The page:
|Topic Review (Newest First)|
|04-04-2017 01:27 PM|
Louie is doing great!!
Louie has had 3 Holter Monitors in the past fewmonths. We have been working with a wonderful Veterinary Cardiac Specialist inaddition to our veterinarian to treat his condition.
I'll start from the beginning on how we foundout... He was a couple months old when my veterinarian noticed he had a small(couple centimeter) under bite. He recommended we remove his puppy K9's to givehis bottom jaw a chance to grow. Very routine surgery. See, his puppy K9's werehitting the soft tissue on the top of his mouth causing discomfort. During hissurgery is when they discovered his heart Arrhythmia's. The condition, called InheritedVentricular Arrhythmia and Sudden Death in German Shepherds is becausehe ONLY has the arrhythmia's when he's in a DEEP sleep. Hence, the anesthesiafrom the surgery caused the arrhythmia's. I was so scared to wake up in themorning and find out he was no longer with us. Or, come home from work and findhim. What happens is when he sleeps (very deep sleep) is when the arrhythmia'sbegin, they become so fast and severe, they put him into cardiac arrest. (GoodLORD, NO!) That's where the "Sudden Death" part of the name comes in.
We then did a Holter monitor for 24 hours toensure we caught the arrhythmia's when he is sleeping. Once confirmed, weimmediately started him on Mexiletine and Sotalol (spelling?) to help keep thearrhythmia's under control. We rechecked his Holter at about 7 months. Hisarrhythmia's had gotten worse!! We stopped the Sotalol and are now giving himAmiodarone in addition to the Mexiletine. We have since done a third Holterabout a month ago and his arrhythmia's have improved dramatically! TheAmiodarone is working! With this new medication though, we need to monitor hisblood work very closely. So far so good!
I've learned a lot in the last few monthsworking with my veterinarian (he's amazing) and the vet cardiac specialist (weLOVE her)! On the plus side, Inherited Ventricular Arrhythmia and Sudden Deathin GSD's is said to dissipate on it's own around 2 years of age. Louie justturned 11 months old on Saturday. We will continue to treat him with meds andrecheck with a Holter every few months now that we had an improvement on thelast one.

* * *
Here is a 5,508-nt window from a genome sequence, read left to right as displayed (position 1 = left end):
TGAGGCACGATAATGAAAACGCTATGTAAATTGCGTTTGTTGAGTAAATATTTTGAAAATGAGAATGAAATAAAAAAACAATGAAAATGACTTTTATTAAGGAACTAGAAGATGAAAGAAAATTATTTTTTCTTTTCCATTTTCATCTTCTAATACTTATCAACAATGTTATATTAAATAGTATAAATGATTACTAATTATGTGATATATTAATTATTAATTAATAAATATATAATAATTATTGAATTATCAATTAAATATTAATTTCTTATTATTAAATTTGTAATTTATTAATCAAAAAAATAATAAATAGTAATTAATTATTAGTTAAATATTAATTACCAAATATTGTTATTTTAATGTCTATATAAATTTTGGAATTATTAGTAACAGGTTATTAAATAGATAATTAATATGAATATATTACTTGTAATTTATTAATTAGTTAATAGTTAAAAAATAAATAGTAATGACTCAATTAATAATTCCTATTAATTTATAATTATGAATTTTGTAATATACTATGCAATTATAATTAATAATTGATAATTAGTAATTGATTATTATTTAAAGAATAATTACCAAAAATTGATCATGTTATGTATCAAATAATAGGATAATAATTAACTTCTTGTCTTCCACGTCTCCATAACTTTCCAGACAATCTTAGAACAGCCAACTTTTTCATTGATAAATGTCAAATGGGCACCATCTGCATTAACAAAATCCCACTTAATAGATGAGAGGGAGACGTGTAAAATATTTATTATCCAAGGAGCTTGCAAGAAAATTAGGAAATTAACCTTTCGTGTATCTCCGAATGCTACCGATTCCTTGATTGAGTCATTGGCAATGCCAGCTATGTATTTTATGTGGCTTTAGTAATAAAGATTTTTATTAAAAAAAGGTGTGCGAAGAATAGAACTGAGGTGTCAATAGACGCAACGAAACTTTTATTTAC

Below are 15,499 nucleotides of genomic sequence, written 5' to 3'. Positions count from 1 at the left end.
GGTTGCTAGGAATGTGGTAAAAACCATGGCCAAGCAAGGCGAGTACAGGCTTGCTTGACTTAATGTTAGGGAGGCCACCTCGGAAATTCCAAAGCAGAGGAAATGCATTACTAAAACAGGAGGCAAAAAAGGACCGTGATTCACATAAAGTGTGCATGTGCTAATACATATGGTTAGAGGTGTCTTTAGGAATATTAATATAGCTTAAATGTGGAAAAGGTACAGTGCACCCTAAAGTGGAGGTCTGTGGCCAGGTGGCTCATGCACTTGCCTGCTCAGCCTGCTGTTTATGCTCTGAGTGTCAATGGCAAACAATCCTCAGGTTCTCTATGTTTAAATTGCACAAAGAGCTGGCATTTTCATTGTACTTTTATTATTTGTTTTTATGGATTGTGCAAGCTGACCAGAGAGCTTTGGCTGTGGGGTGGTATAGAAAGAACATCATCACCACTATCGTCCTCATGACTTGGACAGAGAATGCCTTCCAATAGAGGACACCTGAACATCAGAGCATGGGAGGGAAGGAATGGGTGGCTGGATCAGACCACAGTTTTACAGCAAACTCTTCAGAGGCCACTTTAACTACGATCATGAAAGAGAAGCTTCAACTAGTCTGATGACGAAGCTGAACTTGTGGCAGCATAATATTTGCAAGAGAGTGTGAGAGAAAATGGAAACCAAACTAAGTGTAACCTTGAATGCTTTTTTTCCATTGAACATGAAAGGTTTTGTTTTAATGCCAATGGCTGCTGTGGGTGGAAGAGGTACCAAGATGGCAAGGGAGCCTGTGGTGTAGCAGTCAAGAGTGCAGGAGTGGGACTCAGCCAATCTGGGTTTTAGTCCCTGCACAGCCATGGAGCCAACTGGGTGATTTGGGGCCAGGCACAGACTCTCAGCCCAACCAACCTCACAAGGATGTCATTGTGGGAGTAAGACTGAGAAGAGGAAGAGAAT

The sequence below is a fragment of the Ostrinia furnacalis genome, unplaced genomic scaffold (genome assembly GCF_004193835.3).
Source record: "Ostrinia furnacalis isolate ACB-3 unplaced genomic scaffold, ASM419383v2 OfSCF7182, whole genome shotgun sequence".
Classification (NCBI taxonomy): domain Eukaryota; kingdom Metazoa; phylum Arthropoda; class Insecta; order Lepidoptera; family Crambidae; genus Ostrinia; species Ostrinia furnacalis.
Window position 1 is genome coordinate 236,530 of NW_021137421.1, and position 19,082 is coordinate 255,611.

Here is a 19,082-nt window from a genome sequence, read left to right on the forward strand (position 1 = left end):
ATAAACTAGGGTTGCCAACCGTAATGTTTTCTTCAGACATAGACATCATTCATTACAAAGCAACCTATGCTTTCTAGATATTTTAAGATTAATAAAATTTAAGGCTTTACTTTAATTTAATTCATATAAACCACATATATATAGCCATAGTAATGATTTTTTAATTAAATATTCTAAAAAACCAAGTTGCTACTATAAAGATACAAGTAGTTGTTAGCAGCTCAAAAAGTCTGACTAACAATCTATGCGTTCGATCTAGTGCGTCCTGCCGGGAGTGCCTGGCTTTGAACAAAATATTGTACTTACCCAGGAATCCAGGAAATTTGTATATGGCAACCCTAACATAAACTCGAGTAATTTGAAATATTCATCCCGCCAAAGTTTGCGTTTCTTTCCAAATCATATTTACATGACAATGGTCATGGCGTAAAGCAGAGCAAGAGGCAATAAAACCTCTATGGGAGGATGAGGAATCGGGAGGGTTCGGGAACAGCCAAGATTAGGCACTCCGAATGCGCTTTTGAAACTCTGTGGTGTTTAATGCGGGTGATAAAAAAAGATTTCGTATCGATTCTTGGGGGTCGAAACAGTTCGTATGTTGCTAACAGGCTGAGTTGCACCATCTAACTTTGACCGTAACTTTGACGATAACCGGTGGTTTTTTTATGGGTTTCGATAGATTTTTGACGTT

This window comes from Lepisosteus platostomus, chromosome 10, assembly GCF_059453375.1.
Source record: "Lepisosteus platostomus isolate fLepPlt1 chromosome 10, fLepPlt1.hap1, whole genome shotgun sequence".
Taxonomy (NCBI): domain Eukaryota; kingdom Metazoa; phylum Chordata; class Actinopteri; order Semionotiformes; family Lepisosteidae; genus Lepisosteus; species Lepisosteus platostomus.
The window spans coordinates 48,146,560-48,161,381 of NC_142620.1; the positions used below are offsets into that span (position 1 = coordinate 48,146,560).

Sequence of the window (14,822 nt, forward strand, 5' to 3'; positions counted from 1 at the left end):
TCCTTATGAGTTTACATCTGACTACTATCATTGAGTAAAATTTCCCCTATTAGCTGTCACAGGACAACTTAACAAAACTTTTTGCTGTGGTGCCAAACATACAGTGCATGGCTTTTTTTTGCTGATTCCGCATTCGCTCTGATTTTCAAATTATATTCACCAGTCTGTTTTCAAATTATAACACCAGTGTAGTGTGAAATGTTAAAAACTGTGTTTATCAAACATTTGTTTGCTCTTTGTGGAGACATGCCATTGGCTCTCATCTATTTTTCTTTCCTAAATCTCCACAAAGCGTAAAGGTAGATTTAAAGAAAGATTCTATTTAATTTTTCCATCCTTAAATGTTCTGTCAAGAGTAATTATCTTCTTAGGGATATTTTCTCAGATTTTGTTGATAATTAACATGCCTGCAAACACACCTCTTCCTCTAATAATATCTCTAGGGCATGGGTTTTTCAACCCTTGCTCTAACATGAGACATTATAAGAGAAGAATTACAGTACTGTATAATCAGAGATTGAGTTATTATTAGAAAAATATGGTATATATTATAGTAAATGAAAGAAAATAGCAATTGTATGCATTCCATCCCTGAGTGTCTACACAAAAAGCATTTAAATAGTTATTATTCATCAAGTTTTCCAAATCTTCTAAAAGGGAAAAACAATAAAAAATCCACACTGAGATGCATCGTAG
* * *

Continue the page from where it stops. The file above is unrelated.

I'm blessed that we have his condition undercontrol in the meantime. He does look silly with Holter on! I usually put aT-shirt around his Holter vest so the wires are not exposed. It takes a while for his fur to grow back in too as they have to shave his sides for the Holter. I've attached somepics of my silly guy with his vest on. Love him so much!
|02-20-2017 11:42 PM|
|Tlnug||We have a white German shepherd who was diagnosed with this condition at six months. We took her to a veterinary cardiologist for a consult. While there I asked about a pacemaker. The analogy used on why a pacemaker would not help in this instance was that of revving the engine of a car - it might regulate the heart but would overtax it to a degree it could cause other issues. I'm am not a medical expert - just sharing what was relayed to me. I can say that our girl has been on the combination of meds listed within this thread with good results so far, reducing the number of runs/incidents considerably. She is on the severe side of the spectrum of this condition. She'll be two years old in May. We'll repeat the holter monitoring at that time to determine whether she has "outgrown" the condition. My thoughts and prayers go out to anyone else going through this experience. We consider each day with our girl a blessing.|
|11-14-2016 01:25 PM|
|Steve Willey||My 9 month Shepard has this. My vet heard it when I had her in for something else. I took her to the cardiologist he had her wear a holter monitor for 48 hrs. She's on meds now.|
|11-14-2016 06:56 AM|
This is not common. An arrhythmia would be heard, an ECG done then a holter to confirm.
I don't believe we "pace" for this. But I can check.
Pacemakers run about 5-6 dollars.
I just personally learned of this while asking about another board members dog. It's not something that I have ever seen.
Joey and Chandler, lots of dogs have irregular heart rythyms. The heart speeds up and slows down, usually in conjunction with their respiratory rate. It's called a sinus arrhythmia. And it is normal in dogs. This syndrome is totally different and would sound totally different.
|11-14-2016 03:03 AM|
|Joey-and-chandler||How do you find this out, is it this common? My dogs have irregular heartbeats too but everytime at the vets they check and say its normal? Is it a different thing.|
|11-13-2016 11:20 PM|
Sudden death syndrome
My 9 month old Shepard has this too. I found out about a month ago.
|11-13-2016 11:15 PM|
|Steve Willey||I just found out my 9 month old Shepard has this too. How is your Shepard doing I know this is a old thread.|
|10-11-2016 10:51 AM|
Is there anyone I can talk to about Inherited Ventricular Arrhythmia's in GSD's? My Louie is 5 months old and was diagnosed with this condition. We have immediately started him on two different heart medications. I'm so scared for him.
Please, can anyone who has been though this before provide some experience? Do the meds help?
Thanks so much in advance.
|05-20-2014 07:31 AM|
Originally Posted by Sashapath View Post
|05-19-2014 06:29 PM|
|Sashapath||Actually, I did read somewhere on the internet (because clearly everything you read on the internet is true ) that pace makers can be put into dogs for this sort of problem. However, I could not imagine how much that would cost--although, I'm sure that if I had the money to do it, I would--after all no material thing can make you happier than your pup!|
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